Warning: This post was published more than 9 years ago.
I keep old posts on the site because sometimes it's interesting to read old content. Not everything that is old is bad. Also, I think people might be interested to track how my views have changed over time: for example, how my strident teenage views have mellowed and matured!
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Whilst I don’t agree with Mr Campbell, much of what he says in his post is interesting, and I’d strongly urge you to read the whole thing. But I just wanted to pull out this little bit:
The PM went through some of the many changes that we put in place when I was at Number 10 to try to improve things. On the record briefings, Freedom of Information, TB’s monthly press conferences … Nick Robinson made a very revealing comment about this a while back … The trouble was, he said, that TB was so good at them they became boring. In other words, unless the elected politician was screwing up, saying something hugely controversial, or fitting into the media’s preordained agenda, they can cut to some pimply youth in Downing Street telling you what the politician actually meant.
You’ll note that Alastair Campbell thinks Blair was good because he wasn’t controversial. He thinks that the fact that Mr Blair never says anything to offend anyone is a good thing. It’s an interesting point of view.
If your aim in life is to get elected and stay elected – power for power’s sake – then never doing anything to offend anyone is clearly the best way forward. If you want to get elected because you have real beliefs, and you want to change the country for the better, then you’re going to have to tread on some toes.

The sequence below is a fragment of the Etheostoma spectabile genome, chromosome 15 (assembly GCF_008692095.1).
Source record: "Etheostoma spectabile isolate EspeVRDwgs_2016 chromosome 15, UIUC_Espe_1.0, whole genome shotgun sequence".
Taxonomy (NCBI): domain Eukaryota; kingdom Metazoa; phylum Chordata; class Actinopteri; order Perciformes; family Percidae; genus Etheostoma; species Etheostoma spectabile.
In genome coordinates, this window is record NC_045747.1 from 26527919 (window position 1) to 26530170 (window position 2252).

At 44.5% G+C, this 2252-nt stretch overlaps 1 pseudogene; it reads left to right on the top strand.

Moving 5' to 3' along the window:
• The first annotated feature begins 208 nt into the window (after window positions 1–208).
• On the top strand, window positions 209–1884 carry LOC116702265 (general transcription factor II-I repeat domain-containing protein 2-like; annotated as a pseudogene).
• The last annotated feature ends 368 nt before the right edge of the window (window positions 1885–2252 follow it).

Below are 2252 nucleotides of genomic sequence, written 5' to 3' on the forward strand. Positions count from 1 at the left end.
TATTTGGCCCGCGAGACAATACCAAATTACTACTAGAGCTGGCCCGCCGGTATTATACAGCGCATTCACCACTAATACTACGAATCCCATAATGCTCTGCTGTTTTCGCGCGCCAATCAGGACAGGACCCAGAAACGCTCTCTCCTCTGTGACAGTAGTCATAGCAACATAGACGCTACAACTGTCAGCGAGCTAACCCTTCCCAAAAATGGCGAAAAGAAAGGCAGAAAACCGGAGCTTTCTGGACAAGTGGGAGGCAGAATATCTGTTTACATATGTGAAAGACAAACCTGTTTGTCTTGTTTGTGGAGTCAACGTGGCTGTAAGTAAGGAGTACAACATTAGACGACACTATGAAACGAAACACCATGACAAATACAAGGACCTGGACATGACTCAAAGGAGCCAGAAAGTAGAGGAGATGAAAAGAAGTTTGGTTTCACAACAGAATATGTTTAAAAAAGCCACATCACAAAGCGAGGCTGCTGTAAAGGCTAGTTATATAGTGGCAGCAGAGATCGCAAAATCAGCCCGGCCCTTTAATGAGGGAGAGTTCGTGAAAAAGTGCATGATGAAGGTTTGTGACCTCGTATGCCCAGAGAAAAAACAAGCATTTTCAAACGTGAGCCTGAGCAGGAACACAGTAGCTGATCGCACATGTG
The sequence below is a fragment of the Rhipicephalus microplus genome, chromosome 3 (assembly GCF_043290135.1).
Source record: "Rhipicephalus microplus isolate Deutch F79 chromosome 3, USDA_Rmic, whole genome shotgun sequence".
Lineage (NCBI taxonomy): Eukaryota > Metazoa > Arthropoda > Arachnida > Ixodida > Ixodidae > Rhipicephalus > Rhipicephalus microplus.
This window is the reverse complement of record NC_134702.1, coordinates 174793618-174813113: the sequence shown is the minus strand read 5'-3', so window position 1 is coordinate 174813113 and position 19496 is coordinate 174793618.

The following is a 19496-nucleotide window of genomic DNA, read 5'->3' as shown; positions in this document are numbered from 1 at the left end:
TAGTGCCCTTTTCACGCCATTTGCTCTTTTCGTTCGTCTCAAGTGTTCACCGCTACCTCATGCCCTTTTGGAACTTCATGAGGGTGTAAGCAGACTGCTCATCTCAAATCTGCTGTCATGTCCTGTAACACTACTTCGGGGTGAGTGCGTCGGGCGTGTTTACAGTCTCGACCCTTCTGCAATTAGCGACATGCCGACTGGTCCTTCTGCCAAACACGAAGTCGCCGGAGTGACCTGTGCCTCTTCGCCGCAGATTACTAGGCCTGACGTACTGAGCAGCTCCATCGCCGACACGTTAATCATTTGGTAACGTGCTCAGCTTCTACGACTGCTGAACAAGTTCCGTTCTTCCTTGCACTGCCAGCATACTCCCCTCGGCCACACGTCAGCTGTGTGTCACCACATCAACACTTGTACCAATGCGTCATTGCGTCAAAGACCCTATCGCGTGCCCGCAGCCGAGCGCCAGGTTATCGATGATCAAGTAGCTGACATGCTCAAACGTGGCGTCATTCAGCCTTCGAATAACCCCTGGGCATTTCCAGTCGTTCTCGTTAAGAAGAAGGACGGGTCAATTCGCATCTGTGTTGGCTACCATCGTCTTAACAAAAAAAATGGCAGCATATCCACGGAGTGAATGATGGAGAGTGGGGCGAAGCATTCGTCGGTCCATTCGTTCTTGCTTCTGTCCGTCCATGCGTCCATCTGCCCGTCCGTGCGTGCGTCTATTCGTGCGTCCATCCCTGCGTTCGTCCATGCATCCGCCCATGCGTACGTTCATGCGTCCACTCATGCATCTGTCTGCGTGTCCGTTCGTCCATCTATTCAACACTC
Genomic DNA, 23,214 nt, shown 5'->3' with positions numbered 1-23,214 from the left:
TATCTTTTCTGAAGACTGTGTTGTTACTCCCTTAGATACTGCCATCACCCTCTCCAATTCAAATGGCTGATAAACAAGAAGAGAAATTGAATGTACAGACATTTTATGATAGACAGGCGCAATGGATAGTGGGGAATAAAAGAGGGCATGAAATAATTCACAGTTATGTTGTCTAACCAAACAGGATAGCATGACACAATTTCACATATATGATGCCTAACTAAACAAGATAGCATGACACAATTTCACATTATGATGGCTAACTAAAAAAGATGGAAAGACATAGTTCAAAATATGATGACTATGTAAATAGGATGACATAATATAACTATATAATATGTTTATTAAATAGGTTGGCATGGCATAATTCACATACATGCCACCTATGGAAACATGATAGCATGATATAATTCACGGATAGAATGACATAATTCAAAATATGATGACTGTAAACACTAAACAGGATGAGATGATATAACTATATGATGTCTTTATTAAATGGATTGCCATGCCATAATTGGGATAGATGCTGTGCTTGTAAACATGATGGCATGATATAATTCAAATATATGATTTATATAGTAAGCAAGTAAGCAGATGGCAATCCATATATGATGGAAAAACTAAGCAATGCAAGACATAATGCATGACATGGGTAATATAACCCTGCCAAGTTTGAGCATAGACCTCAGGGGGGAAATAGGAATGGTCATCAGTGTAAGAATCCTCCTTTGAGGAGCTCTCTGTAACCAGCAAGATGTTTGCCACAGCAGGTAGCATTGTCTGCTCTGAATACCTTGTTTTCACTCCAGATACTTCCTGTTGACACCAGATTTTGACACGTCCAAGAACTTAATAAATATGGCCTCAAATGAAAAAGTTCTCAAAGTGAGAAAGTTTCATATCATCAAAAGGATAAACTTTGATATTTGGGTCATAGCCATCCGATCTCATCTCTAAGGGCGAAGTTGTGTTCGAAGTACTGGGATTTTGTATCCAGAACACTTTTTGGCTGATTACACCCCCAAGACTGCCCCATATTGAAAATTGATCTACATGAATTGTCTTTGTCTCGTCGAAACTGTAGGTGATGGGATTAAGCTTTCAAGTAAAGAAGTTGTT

Undoubtedly, Tony Blair has trodden on toes. But wouldn’t he be a much better PM if he engaged with the issues, and argued for his point of view, rather than saying nothing controversial, not engaging with the argument, and just using a huge Parliamentary majority to perform his wishes whilst never offending anyone?
Is it not better to engage the electorate and convince them of your argument, rather than merely placating them? Sure, you’ll alienate sections of the population, but you’ll have a loyal following of those who believe in your cause, and who support you because they believe you’re doing the right thing, rather than supporting you because you ‘don’t seem too bad’.
It might be the bigger political risk, but surely it’s the more noble course – and certainly not indicative of ‘screwing up’.
The greatest politicians are, almost without exception, divisive in their time – either in their country or their party. Thatcher and Churchill are probably the greatest Prime Ministers of the 20th Century, yet both were controversial in their own way. They certainly offended people – and it changed the country (arguably) for the better.
Have we really come to a situation where the hunger for power is such that our politicians want it for its own sake? Have we really come so far from political idealism? I fear so, but dearly hope not.